There are a lot of specialty roasters out there that like to write poetry about coffee on their labels. To me if you you’re using two or three different adjectives for coffee you’re probably using too many. The old school coffee guys though don’t look for coffee that has some kind of odd flavor. They look for good solid coffee.
A good Colombian Supremo is exactly that. Several years ago Colombian coffee was excellent, and cheap. So roasters started advertising 100% Colombian and made it a brand name. Today though Colombia has been putting out less and less coffee. So specialty roasters have been looking to other options.
One trick they seem to be pulling is to take a farm and publicize it. Then write tons and tons of adjectives on what flavors are in the coffee. But the old school roasters and importers will turn their nose up at that as marketing. They are marketing coffee that traditional roasters don’t want because they have some kind of overwhelming flavor.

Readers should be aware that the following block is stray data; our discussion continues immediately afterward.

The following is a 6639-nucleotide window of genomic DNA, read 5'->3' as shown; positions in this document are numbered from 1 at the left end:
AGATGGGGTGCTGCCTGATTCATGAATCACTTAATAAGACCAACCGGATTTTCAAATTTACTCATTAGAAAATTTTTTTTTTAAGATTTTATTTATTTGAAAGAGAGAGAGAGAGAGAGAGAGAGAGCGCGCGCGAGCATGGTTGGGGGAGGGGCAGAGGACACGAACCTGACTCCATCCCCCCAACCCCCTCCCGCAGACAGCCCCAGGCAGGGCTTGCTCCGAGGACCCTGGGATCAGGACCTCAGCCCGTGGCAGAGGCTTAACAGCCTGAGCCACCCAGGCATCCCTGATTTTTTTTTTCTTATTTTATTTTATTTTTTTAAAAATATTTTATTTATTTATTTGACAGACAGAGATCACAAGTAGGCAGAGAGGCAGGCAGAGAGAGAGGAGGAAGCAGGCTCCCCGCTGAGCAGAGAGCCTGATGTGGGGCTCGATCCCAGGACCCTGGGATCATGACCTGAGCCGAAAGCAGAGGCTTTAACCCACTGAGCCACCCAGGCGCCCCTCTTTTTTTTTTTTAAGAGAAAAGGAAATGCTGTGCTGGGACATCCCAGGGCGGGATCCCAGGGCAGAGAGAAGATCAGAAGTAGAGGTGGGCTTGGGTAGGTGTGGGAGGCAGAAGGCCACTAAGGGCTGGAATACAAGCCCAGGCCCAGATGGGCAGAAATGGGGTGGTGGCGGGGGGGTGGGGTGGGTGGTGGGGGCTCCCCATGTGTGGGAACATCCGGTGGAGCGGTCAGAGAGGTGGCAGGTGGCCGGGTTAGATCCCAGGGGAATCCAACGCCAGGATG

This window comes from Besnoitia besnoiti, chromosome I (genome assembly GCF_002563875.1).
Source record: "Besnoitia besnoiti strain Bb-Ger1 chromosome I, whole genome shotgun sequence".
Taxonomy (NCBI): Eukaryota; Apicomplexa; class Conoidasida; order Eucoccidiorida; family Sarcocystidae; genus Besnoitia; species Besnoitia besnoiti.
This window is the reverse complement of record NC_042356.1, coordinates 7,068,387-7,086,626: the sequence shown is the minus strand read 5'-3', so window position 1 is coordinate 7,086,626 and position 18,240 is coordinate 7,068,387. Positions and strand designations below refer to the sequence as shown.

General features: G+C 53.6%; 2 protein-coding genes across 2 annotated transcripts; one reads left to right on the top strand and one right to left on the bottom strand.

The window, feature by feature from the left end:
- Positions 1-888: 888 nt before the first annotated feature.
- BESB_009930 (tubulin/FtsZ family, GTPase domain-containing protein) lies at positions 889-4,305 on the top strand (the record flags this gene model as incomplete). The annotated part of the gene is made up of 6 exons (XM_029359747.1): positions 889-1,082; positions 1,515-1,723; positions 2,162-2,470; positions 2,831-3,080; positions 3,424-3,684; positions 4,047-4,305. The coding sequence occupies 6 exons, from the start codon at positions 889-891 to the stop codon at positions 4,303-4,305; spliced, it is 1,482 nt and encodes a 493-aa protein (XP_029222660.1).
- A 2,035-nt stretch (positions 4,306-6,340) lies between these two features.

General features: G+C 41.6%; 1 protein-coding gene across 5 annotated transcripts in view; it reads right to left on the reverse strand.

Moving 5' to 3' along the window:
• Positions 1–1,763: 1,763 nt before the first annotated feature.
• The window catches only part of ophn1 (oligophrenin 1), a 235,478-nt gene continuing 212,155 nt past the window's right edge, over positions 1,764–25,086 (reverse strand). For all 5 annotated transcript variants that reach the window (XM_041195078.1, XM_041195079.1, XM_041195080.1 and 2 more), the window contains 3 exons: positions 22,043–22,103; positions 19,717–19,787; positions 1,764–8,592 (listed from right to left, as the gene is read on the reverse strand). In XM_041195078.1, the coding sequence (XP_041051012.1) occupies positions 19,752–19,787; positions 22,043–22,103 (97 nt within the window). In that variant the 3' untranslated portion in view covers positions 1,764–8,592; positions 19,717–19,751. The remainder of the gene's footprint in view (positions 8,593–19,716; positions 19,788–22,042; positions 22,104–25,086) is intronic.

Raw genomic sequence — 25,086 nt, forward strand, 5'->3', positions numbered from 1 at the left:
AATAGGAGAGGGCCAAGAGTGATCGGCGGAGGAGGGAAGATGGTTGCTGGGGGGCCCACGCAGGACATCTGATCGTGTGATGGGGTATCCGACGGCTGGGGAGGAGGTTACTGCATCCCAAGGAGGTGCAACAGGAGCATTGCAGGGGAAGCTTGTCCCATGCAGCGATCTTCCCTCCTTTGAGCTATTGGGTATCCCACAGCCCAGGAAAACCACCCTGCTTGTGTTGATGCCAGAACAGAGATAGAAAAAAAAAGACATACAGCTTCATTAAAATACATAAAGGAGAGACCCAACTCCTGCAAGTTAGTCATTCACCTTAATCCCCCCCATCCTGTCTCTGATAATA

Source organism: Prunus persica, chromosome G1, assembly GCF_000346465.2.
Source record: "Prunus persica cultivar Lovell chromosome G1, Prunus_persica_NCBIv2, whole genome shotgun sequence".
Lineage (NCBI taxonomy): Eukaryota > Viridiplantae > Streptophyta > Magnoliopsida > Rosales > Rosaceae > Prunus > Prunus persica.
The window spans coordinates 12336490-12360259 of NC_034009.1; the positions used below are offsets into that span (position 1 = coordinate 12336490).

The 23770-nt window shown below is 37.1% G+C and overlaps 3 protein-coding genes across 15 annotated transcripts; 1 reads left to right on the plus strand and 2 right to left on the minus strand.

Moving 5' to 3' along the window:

So back to Colombian Supremo. Supremo just means bean size. So this coffee comes from many different farms then is screened for size. This is the largest bean size Colombia puts out. Because all the beans are the same size they roast evenly.
What’s great about this coffee is it is what could be called a perfect coffee flavor. There are no overwhelming flavors in it. It’s clean. Their is a bit of citrus high acidity on the front end. Which makes this coffee a great morning coffee in my opinion. Then it finishes super clean leaving no aftertaste at all.
This is isn’t a good coffee, it’s a GREAT coffee. And because it is a great coffee it’s expensive. So if you’re marketing coffee it’s better to take a coffee from somewhere that isn’t as good, like El Salvador, and write all these adjectives about it and mark it up and make a profit. But what they don’t want you to know is there is great coffee out there that tastes like just that, great coffee.